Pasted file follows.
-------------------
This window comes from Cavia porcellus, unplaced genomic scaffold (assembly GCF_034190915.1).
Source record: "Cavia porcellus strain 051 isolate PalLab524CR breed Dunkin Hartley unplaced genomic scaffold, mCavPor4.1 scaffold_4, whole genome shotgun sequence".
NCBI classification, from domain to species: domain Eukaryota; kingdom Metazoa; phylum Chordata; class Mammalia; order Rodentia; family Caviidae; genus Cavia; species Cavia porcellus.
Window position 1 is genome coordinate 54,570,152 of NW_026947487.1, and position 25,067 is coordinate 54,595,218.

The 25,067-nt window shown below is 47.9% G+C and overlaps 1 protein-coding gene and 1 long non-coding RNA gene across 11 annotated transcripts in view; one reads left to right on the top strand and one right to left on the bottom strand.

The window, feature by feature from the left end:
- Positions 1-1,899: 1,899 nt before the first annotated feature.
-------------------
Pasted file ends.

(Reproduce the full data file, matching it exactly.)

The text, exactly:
This window comes from Cavia porcellus, unplaced genomic scaffold (assembly GCF_034190915.1).
Source record: "Cavia porcellus strain 051 isolate PalLab524CR breed Dunkin Hartley unplaced genomic scaffold, mCavPor4.1 scaffold_4, whole genome shotgun sequence".
NCBI classification, from domain to species: domain Eukaryota; kingdom Metazoa; phylum Chordata; class Mammalia; order Rodentia; family Caviidae; genus Cavia; species Cavia porcellus.
Window position 1 is genome coordinate 54,570,152 of NW_026947487.1, and position 25,067 is coordinate 54,595,218.

The 25,067-nt window shown below is 47.9% G+C and overlaps 1 protein-coding gene and 1 long non-coding RNA gene across 11 annotated transcripts in view; one reads left to right on the top strand and one right to left on the bottom strand.

The window, feature by feature from the left end:
- Positions 1-1,899: 1,899 nt before the first annotated feature.